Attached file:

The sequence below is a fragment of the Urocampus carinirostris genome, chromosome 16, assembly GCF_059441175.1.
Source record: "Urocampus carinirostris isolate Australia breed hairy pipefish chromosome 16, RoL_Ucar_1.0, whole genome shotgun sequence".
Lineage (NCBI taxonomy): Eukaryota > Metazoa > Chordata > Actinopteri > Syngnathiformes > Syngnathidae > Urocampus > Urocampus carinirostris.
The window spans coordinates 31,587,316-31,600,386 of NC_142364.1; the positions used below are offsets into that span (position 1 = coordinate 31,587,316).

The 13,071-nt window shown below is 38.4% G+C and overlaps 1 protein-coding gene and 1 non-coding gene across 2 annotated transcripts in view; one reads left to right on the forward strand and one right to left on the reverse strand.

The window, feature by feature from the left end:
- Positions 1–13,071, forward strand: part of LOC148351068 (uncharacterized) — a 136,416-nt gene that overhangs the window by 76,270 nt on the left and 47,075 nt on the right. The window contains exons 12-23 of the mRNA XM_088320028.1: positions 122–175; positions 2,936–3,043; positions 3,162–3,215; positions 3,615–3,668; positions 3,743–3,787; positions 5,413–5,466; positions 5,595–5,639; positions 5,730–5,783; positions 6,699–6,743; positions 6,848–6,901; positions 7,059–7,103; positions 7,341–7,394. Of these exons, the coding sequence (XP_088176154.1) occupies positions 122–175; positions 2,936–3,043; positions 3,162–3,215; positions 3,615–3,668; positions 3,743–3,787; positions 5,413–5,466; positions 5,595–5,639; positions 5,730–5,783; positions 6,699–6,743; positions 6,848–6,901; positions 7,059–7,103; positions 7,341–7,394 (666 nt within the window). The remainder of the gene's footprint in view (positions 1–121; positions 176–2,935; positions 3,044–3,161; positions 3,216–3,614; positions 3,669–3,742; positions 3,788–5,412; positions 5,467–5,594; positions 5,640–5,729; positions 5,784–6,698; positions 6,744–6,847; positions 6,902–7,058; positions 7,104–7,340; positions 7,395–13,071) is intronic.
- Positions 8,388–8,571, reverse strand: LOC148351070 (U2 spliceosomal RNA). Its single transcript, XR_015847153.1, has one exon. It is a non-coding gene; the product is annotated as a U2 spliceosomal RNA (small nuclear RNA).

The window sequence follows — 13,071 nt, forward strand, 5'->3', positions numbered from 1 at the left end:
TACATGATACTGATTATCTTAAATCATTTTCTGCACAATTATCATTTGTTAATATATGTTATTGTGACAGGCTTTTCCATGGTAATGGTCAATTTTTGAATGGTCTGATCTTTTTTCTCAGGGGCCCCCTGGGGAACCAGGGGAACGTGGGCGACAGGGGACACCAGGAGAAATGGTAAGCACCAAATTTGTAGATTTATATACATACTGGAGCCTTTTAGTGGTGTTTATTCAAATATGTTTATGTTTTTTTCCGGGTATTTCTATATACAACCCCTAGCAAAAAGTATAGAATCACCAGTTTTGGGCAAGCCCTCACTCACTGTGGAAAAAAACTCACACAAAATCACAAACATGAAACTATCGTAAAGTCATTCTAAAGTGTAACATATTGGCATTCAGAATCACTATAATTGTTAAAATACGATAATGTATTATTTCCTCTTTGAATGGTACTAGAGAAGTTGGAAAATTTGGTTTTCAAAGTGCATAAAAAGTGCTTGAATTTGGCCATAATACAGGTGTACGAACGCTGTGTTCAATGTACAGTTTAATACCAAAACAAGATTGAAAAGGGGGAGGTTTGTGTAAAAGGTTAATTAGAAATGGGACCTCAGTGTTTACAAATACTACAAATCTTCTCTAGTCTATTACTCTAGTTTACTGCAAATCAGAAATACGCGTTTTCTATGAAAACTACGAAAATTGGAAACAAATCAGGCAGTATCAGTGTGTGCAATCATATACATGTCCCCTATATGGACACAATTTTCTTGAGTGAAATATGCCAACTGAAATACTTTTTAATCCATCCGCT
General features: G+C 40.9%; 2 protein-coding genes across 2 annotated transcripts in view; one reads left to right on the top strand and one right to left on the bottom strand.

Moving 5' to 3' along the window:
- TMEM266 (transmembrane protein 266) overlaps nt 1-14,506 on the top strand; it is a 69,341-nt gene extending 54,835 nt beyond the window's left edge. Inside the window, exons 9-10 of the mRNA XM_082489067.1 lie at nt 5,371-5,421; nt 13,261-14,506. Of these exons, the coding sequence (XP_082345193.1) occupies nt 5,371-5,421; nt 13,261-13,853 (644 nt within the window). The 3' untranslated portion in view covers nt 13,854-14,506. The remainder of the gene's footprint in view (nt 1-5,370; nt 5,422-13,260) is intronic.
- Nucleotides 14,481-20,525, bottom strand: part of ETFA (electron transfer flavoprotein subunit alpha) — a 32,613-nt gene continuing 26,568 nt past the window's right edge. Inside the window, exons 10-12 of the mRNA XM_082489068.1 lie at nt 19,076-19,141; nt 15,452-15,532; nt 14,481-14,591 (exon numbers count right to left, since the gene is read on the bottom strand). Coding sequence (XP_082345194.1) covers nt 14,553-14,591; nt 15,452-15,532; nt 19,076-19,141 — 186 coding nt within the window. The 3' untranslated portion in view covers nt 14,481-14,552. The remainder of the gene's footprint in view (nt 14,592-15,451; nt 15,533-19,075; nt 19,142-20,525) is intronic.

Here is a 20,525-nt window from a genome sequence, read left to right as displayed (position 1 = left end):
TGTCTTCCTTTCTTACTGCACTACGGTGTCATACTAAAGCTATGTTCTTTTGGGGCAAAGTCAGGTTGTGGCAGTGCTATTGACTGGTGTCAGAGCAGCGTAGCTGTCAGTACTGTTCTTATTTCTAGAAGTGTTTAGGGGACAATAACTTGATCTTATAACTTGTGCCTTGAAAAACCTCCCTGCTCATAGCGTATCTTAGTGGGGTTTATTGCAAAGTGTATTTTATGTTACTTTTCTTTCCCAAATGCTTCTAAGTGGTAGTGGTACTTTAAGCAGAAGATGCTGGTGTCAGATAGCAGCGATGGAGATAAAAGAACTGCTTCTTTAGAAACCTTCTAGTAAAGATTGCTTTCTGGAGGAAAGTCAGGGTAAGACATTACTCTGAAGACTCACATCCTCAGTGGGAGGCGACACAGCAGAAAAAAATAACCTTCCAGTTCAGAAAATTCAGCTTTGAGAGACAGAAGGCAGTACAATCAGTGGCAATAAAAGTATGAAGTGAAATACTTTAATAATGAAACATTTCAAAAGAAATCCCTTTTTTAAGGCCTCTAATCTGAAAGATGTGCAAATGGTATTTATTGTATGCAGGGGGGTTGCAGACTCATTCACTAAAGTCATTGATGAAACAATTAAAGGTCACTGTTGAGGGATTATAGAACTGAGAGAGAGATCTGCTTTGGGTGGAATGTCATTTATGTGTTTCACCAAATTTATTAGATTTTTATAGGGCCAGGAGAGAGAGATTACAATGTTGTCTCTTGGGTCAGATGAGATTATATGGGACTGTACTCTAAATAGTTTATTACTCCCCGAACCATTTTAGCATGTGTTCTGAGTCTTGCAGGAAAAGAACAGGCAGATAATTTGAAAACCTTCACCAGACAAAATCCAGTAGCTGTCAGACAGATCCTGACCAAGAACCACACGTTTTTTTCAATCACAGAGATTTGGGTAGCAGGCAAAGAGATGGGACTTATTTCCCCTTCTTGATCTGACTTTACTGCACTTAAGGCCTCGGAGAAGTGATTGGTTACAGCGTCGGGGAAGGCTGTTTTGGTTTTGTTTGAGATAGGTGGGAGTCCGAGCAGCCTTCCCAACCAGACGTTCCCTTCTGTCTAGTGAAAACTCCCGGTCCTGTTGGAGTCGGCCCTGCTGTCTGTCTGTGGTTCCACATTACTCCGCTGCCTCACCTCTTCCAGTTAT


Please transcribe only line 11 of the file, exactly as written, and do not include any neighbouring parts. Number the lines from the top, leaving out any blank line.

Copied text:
General features: G+C 40.9%; 2 protein-coding genes across 2 annotated transcripts in view; one reads left to right on the top strand and one right to left on the bottom strand.